That this state having by its convention which ratified the federal Constitution, expressly declared, “that among other essential rights, the liberty of conscience and of the press cannot be cancelled, abridged, restrained or modified by any authority of the United States”2 and from its extreme anxiety to guard these rights from every possible attack of sophistry or ambition, having with other states recommended an amendment for that purpose, which amendment was in due time annexed to the Constitution, it would mark a reproachful inconsistency and criminal degeneracy, if an indifference were now shown to the most palpable violation of one of the rights thus declared and secured, and to the establishment of a precedent which may be fatal to the other.

That the good people of this Commonwealth having ever felt and continuing to feel the most sincere affection for their brethren of the other states, the truest anxiety for establishing and perpetuating the union of all, and the most scrupulous fidelity to that Constitution which is the pledge of mutual friendship and the instrument of mutual happiness, the General Assembly doth solemnly appeal to the like dispositions of the other states, in confidence that they will concur with this Commonwealth in declaring, as it does hereby declare, that the acts aforesaid are unconstitutional, and that the necessary and proper measures will be taken by each for cooperating with this state in maintaining unimpaired the authorities, rights, and liberties, reserved to the states respectively, or to the people.3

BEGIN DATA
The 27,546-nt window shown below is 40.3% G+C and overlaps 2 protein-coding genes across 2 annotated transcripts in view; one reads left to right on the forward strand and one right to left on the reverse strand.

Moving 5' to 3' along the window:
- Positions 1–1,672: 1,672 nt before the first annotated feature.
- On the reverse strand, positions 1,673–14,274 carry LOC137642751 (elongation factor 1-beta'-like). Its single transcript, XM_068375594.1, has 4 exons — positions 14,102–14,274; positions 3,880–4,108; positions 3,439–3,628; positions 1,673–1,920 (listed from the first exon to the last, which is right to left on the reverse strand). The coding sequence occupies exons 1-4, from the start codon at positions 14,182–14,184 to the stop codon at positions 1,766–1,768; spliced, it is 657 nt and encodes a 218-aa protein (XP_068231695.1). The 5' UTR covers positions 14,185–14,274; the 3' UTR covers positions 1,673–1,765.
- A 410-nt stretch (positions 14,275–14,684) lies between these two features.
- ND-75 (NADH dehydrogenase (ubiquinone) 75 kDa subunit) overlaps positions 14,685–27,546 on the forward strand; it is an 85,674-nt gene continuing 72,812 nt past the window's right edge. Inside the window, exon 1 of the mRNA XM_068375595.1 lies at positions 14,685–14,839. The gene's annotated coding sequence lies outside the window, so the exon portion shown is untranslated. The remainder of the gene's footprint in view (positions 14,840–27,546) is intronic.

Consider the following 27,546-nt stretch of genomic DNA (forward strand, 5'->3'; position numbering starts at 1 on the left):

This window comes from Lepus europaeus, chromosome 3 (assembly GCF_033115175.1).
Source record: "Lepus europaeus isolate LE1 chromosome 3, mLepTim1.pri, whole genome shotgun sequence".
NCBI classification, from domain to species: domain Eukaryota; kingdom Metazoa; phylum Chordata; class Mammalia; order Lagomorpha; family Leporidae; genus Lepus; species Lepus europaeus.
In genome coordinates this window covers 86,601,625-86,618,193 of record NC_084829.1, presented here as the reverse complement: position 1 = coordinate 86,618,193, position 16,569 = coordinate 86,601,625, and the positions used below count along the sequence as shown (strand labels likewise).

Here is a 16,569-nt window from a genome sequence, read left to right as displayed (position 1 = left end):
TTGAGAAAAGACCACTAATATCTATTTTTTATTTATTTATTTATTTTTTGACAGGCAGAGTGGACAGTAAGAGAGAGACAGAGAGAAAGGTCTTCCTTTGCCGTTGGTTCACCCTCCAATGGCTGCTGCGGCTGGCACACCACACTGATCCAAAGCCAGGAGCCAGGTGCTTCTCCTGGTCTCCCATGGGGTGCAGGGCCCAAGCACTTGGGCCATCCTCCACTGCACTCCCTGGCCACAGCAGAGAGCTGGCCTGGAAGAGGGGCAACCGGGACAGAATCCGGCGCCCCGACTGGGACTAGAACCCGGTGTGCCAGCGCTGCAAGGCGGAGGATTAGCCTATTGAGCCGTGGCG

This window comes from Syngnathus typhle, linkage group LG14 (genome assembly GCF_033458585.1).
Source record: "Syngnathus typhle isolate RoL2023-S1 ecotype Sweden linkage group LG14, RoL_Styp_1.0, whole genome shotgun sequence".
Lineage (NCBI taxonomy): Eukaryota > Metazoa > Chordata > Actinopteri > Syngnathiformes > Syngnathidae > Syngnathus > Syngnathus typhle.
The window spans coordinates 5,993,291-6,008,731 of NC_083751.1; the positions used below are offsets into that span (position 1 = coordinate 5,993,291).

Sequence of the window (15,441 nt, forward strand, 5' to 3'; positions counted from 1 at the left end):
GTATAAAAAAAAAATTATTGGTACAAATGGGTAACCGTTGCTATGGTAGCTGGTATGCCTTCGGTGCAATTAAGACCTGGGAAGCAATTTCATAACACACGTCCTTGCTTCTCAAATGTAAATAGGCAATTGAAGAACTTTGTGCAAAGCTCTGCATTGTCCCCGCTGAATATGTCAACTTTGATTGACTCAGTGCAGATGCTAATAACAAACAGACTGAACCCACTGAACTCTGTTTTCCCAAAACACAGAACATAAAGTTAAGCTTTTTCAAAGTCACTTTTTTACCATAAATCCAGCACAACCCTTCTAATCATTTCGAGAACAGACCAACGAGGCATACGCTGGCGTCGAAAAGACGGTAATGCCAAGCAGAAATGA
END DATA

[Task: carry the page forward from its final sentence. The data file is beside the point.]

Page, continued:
That the governor be desired to transmit a copy of the foregoing resolutions to the executive authority of each of the other states, with a request, that the same may be communicated to the legislature thereof.

And that a copy be furnished to each of the senators and representatives representing this state in the Congress of the United States.

Footnotes
  1. 1. The First Amendment
  2. 2. Madison quoted from a report of the Virginia Ratifying Convention, which proposed amendments to the Constitution. See Jonathan Eliot, ed., The Debates in the Several State Conventions on the Adoption of the Federal Constitution as Recommended by the General Convention at Philadelphia in 1787. . . , 5 vols., 2d ed., 1888, 3:657–661.
  3. 3. A reference to the Tenth Amendment. See Document 8.